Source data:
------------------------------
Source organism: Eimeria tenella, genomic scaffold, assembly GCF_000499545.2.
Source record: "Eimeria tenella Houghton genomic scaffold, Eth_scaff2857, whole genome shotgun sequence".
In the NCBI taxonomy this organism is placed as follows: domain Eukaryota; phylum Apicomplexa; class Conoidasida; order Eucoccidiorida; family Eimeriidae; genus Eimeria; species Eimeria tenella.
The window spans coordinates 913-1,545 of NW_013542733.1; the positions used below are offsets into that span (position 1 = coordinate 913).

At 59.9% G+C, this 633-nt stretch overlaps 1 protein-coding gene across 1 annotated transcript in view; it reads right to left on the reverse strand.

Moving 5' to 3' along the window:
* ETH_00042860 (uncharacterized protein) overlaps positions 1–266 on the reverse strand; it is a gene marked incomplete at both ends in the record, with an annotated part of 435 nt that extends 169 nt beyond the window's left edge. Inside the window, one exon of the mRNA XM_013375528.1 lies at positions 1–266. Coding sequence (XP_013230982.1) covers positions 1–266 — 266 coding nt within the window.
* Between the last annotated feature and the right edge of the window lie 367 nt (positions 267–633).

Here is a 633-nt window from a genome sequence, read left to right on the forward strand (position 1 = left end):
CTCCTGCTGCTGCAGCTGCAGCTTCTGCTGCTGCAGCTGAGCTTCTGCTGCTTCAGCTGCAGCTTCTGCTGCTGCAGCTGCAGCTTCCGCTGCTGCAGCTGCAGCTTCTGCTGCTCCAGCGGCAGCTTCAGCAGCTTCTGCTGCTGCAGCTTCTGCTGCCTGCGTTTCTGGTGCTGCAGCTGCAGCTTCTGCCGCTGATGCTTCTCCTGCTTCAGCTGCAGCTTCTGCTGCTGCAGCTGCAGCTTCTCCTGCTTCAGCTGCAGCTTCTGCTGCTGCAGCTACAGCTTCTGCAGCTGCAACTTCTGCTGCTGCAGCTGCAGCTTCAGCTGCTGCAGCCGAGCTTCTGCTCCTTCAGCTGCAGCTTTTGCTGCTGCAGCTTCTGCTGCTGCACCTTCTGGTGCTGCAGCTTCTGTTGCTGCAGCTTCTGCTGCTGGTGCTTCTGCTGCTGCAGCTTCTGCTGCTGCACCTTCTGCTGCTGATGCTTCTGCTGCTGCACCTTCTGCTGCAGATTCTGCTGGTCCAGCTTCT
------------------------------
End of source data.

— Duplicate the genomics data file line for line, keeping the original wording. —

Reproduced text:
Source organism: Eimeria tenella, genomic scaffold, assembly GCF_000499545.2.
Source record: "Eimeria tenella Houghton genomic scaffold, Eth_scaff2857, whole genome shotgun sequence".
In the NCBI taxonomy this organism is placed as follows: domain Eukaryota; phylum Apicomplexa; class Conoidasida; order Eucoccidiorida; family Eimeriidae; genus Eimeria; species Eimeria tenella.
The window spans coordinates 913-1,545 of NW_013542733.1; the positions used below are offsets into that span (position 1 = coordinate 913).

At 59.9% G+C, this 633-nt stretch overlaps 1 protein-coding gene across 1 annotated transcript in view; it reads right to left on the reverse strand.

Moving 5' to 3' along the window:
* ETH_00042860 (uncharacterized protein) overlaps positions 1–266 on the reverse strand; it is a gene marked incomplete at both ends in the record, with an annotated part of 435 nt that extends 169 nt beyond the window's left edge. Inside the window, one exon of the mRNA XM_013375528.1 lies at positions 1–266. Coding sequence (XP_013230982.1) covers positions 1–266 — 266 coding nt within the window.
* Between the last annotated feature and the right edge of the window lie 367 nt (positions 267–633).

Here is a 633-nt window from a genome sequence, read left to right on the forward strand (position 1 = left end):
CTCCTGCTGCTGCAGCTGCAGCTTCTGCTGCTGCAGCTGAGCTTCTGCTGCTTCAGCTGCAGCTTCTGCTGCTGCAGCTGCAGCTTCCGCTGCTGCAGCTGCAGCTTCTGCTGCTCCAGCGGCAGCTTCAGCAGCTTCTGCTGCTGCAGCTTCTGCTGCCTGCGTTTCTGGTGCTGCAGCTGCAGCTTCTGCCGCTGATGCTTCTCCTGCTTCAGCTGCAGCTTCTGCTGCTGCAGCTGCAGCTTCTCCTGCTTCAGCTGCAGCTTCTGCTGCTGCAGCTACAGCTTCTGCAGCTGCAACTTCTGCTGCTGCAGCTGCAGCTTCAGCTGCTGCAGCCGAGCTTCTGCTCCTTCAGCTGCAGCTTTTGCTGCTGCAGCTTCTGCTGCTGCACCTTCTGGTGCTGCAGCTTCTGTTGCTGCAGCTTCTGCTGCTGGTGCTTCTGCTGCTGCAGCTTCTGCTGCTGCACCTTCTGCTGCTGATGCTTCTGCTGCTGCACCTTCTGCTGCAGATTCTGCTGGTCCAGCTTCT